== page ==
I think a lot of people look at a list of songs and think how am I ever going to remember all these songs? Well, start looking for things that can help you remember the order of the chords, know what key you play it in, make a list and run through them more often than not. Unfortunately these aren’t quick fixes… it takes time, work and patience to have a catalog organized within your brain.
Learn The Song By Ear
Yes, doing a quick google search might be the quickest way to initially learn the song, but it’s also the quickest way to forget it. Learning the song by ear has numerous benefits:
- You have to listen to the song… intensely.
- You can assure it’s accuracy (unlike online guitar tabs/chord charts).
- You’ll hear something someone else might not have.
- Amazing practice.
- It gets easier the more you do it.
- You put you’re blood, sweat and tears into learning it, so you’ll be less likely to forget it.
Break Things Down
Start looking for chord “cycles”, when a chord progression repeats. A lot of songs have a repeating 2, 4 or 8 chord cycles. When you can start identifying when things repeat you may find out a 4 or 5 minute song is comprised of 3 repeating chord cycles that use a lot of the same chords!
Chords as Numbers
Instead of looking at the chords/riffs in the song as the note names they are, start thinking about them as numbers. I have a video lesson, Chords as Numbers?!, that’s part of a 8 part series entitled “Usable Guitar Theory” (or UGT for short) that’s great for understanding the theory behind it. This then makes it easier to relate to other songs (oh hey, this is the same I – V – vi – IV progression as the other song), change keys and helps you utilize chords as numbers. With anything, the more you utilize it, the easier it gets.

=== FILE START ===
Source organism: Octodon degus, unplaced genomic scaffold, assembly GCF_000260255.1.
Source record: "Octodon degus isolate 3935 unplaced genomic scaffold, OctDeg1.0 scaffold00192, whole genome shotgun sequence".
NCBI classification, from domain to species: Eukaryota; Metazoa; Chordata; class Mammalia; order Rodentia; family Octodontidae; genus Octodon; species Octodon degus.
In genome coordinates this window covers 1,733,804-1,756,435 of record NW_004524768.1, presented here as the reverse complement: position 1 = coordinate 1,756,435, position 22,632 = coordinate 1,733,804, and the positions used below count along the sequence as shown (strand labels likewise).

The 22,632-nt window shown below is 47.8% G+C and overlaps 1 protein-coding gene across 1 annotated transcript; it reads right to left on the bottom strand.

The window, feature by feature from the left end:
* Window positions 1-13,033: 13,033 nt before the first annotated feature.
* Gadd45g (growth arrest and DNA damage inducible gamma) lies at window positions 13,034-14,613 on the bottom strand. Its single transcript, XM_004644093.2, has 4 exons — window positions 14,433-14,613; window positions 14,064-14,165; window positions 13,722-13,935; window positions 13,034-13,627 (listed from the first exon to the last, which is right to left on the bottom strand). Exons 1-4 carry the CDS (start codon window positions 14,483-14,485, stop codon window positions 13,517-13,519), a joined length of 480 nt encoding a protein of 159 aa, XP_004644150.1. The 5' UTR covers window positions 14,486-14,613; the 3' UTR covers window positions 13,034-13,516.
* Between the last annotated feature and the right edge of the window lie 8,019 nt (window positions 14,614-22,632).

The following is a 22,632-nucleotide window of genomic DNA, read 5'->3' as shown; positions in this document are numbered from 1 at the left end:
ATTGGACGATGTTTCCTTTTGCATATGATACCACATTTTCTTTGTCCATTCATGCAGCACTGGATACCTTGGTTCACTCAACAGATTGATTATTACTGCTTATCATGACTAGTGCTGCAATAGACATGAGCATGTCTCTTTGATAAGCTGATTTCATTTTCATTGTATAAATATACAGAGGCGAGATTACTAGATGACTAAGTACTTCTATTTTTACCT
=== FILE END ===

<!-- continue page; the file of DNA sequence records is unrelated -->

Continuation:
I put this second mainly because changing keys using our chords as numbers makes it easier, but keys are likely to change depending on your voice or the voice of the person you’re playing with. When I sing a song, I typically lower it, because singing isn’t my strong suit (I am a guitar teacher after all 🙂 ). So what does that mean? I take note of what the original key is, and the key I like to sing it in.
Maybe you don’t plan on performing the song either with you singing it or with someone else… changing the key can really drive home how to play the song. For example, if the song is in C, try testing yourself on playing it in G, A, E, D, Bb, F and if you can start switching the key at will, you’ll probably know the song better than the person who wrote it.
Make a List
Here’s a pretty simple one, but one that often gets lost. Make a list of the songs you learn. Open up word, open office or google docs and start a list that you can refer to what songs you’ve learned. Often times I’ll put the key next to it, or maybe even some notes next to it that can jog my memory. With most of the word processor programs you can have it organized by letter (open office it’s called something along the lines of “Sort”). Try to keep it organized either by song title first or artist first, that way you can have a neat and tidy list of the songs you’ve learned.
Run Through the Songs (!!!)
So you have your chords organized as numbers, know what key you do it in (or someone you play with’s key), and have a list… what else? Run through them! Maybe make a list of 10-15 songs you want to run through each week, or 2 “review” songs a day you run through. I don’t think there’s many guitar players that can pull songs they haven’t ran through in years as if they just played it yesterday. Yes, Tommy Emmanuel can, but I’m sure he’d notice some things that are a bit rusty in that song he hasn’t played in years that mere mortals like us don’t hear.
Usually you don’t need to run through the whole song in order to get a grip on what encompasses the majority part of the song. Sometimes just running through the intro/verse/chorus for a minute or two starts bringing everything back.
However many you want to run through, however often, try to make a point to play some of the songs you’ve spent time learning in the past.
*Lyrics have always been my weak point, so I have no recommendations of memorizing those, but I have amassed a large list of songs I can pull off out of the blue using these techniques. Hopefully they help develop your song list to be bigger and better than ever.